As for winemaking, El Paso was the original “home” of Texas production. In the mid 1600’s, Franciscan Friars successfully planted Mission grapes there for sacramental wine, drawing on new (and vital) irrigation techniques. But, the resurgence of winemaking in the 1960s and 1970s found a home further north. One of Texas’ 8 AVA (American Viticultural Area) is the Texas High Plains AVA. This lies mostly south of the Panhandle, just south of Route 66 at Amarillo. Wine country here is on high, flat terrain of well-draining sandy-loam soils between 3000-4000 ft elevation. Summer days are hot and dry, though the evenings are cooler. Irrigation is a must for the vines, which comes from the Ogallala Aquifer that is found beneath the plains. It was in Lubbock Co., and the Texas High Plains AVA, that “Doc” McPherson founded Texas’ first post-prohibition winery in the mid-1970s. That winery, Llano Estacado, is still going strong and had its wine served for the 2005 Presidential inauguration of George W. Bush.
Continuing the groundbreaking wine-work of his father, Kim McPherson started his own label within the Lubbock city-limits, which is due south of Amarillo, which itself is due east of Albuquerque. McPherson Cellars is not Kim’s first stint as winemaker; he entered that rodeo as winemaker at Llano Estacado and Cap*Rock Winery. McPherson doesn’t have any vineyards to speak of, but rather sources all of them from elsewhere, including from one of his father’s vineyards in Lubbock, Sagmore. I had first encountered McPherson’s wines while visiting Austin for an archaeology conference. Max’s Wine Dive has a proprietary wine made for them by McPherson: Tranquilo Cellars El Sueño. I adored this wild-fruit, brambled, Tempranillo blend. This wine was not available for purchase for our tasting, so we instead tried a different Tempranillo blend.
McPherson La Herencia 2013, Texas
La Herencia means “The Heritage” and this wine is an ode to the visionaries behind Texas’ wine scene. It is a blend of 75% Tempranillo, 11% Mourvedre (Mataro), 7% Grenache, 4% Carignan, and 3% Syrah. The wine was fermented in stainless and aged for 14 months in French Oak. The wine bursts with cherries, followed by a “Texas garrigue” of bramble and tobacco leaf. This wine is rich and full, but with ample structure to balance the ripe fruits. It was the richest – and thus last – wine of our tasting and was the favorite of the day for 6 of our tasters.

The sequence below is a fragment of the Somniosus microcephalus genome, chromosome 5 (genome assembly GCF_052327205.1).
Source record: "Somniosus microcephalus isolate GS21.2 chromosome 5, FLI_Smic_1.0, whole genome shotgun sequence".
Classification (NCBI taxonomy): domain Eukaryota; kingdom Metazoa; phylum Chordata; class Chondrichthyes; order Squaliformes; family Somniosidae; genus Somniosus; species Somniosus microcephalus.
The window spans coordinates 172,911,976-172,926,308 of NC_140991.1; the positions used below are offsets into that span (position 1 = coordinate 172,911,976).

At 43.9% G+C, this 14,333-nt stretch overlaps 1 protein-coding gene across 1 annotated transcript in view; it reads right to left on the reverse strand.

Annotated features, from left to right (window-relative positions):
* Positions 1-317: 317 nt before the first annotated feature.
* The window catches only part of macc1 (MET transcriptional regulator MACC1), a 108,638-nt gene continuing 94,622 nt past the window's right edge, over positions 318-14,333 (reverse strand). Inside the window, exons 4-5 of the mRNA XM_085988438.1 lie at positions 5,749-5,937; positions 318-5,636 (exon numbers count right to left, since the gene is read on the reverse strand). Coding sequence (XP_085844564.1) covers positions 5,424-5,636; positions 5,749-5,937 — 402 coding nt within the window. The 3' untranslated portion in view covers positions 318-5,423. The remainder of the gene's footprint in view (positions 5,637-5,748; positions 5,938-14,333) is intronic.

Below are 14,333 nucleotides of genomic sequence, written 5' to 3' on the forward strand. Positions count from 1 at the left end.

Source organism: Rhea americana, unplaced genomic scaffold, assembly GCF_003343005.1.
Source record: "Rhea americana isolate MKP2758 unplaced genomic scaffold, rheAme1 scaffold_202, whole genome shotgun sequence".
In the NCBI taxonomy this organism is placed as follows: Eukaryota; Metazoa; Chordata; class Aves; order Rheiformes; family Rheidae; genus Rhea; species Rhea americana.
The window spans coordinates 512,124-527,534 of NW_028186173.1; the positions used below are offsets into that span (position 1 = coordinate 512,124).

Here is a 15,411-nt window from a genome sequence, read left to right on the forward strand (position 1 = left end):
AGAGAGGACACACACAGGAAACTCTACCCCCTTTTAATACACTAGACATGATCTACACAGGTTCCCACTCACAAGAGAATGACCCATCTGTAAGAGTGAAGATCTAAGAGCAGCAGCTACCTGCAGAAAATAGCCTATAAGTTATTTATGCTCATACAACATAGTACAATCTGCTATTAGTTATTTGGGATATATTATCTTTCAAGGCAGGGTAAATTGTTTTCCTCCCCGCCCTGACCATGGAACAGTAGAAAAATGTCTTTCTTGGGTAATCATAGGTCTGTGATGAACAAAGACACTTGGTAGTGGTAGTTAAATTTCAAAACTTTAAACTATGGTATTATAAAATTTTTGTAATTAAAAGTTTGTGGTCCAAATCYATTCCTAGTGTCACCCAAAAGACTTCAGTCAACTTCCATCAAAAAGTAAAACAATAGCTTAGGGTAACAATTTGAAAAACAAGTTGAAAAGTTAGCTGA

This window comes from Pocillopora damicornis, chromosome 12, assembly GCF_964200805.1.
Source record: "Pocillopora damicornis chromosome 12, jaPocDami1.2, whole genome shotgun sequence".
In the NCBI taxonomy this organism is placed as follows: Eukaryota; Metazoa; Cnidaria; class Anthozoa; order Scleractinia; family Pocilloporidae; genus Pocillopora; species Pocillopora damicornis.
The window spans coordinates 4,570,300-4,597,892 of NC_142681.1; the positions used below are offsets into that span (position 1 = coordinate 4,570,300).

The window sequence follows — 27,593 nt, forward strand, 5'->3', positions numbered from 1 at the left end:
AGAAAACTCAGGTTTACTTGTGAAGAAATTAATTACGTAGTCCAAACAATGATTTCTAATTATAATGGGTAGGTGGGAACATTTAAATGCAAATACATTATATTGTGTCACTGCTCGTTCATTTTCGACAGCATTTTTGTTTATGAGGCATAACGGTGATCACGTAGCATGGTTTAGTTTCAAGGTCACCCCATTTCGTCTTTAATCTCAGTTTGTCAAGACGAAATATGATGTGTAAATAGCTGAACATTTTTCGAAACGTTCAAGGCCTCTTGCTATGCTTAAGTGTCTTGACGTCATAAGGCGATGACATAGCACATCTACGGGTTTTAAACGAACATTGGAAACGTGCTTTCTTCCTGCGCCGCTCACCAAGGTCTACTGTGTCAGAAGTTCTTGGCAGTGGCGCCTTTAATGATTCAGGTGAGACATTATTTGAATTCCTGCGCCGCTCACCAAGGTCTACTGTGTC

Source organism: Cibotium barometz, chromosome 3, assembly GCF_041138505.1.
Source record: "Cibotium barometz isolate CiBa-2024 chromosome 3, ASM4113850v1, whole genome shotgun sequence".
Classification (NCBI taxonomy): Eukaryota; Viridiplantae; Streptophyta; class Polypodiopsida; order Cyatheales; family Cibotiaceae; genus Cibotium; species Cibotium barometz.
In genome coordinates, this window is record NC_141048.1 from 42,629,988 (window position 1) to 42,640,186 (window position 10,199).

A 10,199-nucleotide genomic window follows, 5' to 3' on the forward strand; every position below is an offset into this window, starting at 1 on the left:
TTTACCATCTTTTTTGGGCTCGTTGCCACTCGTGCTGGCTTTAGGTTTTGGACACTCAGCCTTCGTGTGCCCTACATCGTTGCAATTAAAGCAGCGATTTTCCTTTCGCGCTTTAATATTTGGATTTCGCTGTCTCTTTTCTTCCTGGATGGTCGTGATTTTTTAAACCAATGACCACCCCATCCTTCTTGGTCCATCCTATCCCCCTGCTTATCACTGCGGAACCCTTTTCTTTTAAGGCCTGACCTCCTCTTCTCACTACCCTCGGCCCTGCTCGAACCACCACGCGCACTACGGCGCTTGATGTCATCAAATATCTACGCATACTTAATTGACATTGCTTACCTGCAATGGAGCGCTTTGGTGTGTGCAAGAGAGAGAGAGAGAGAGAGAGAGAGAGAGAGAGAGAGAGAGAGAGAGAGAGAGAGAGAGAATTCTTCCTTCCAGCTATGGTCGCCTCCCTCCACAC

Route 66 entered New Mexico and soon came to Tucumcari – in my mind, one of the best American place-names. Ever. Tucumcari brings to mind the Old West, Native Americans, cowboys, buffalo, Rawhide, and watching Westerns on tv with my Dad. In real New Mexico, the route travels through Indian reservations, lava fields, and – also in Tucumcari – a dinosaur museum. Near the mid-point of the Route is Albuquerque, New Mexico’s capital city. Albuquerque has one of the nation’s most diverse populations, largely based around Native American, Hispanic, Latino, and Anglo cultures.
Albuquerque is also home to wine production. New Mexico, in general, bills itself as the States’ oldest wine-producing region. Just like in Texas, it was Franciscan Friars who planted the first grapes in the mid-1600s. These were “Mission” grapes and were planted, in both states, along the Rio Grande. The southern Rio Grande Valley proved difficult for grape-growing, as production was devastated in the first half of the 20th century by a series of floods. The rebirth of wine production was centered further north, with cold-hardy grapes of French-hybrid origin. Albuquerque is part of the state’s “Central” growing region and is in one of the state’s three AVA – the Middle Rio Grande Valley AVA. The climate here is similar to that around Lubbock: semi-arid with hot days and evenings as many as 30 degrees cooler. The altitude is higher here, at ca. 4000-6500 feet.
A well-known winery located in this AVA is Gruet. Gilbert Gruet had a Champagne business in Berthon, France before he and his family made their way to Albuquerque. He moved to New Mexico in 1984 specifically to make wine. He planted Chardonnay and Pinot Noir, the same grapes he was familiar with in Champagne. Gruet’s vineyards are in the town of Truth or Consequences at an elevation of 4300 ft, making them some of the highest in the US. While still in the Rio Grande watershed, this location is just outside (south) of the Middle Rio Grande AVA.
Gruet Sparkling Brut Rose NV
This wine is made from 100% Pinot Noir, made in the traditional method (secondary fermentation in bottle). It is aged en tirage for 24 months. Their Brut Rose was first made in 2004; it is now their most popular wine. This wine has lovely, persistent bubbles and a fresh mouth. The fruit is subdued and light, with some ripening raspberry. There is ample acid, making for a crsip body. This wine began our tasting, starting us off with a pleasant bang.
Gruet “Gilbert Gruet Cuvee” Pinot Noir 2006
100% Pinot Noir, aged for 14 months in new, French oak. This drinks both like- and unlike- a Burgundian Pinot Noir. On the “alike” side, there is ample funk and earth on the nose, with great acid and a medium/light body. On the “unlike” side are slightly stewed fruits of the darker varieties: plums, black cherries, currants, some fig. It is drinking strong, but has certainly mellowed. Probably best to drink up. We had two pinot noirs in this tasting. Those who are pinot fans preferred this wine. Those who are not pinot fans preferred the Pali Wine Co. bottle.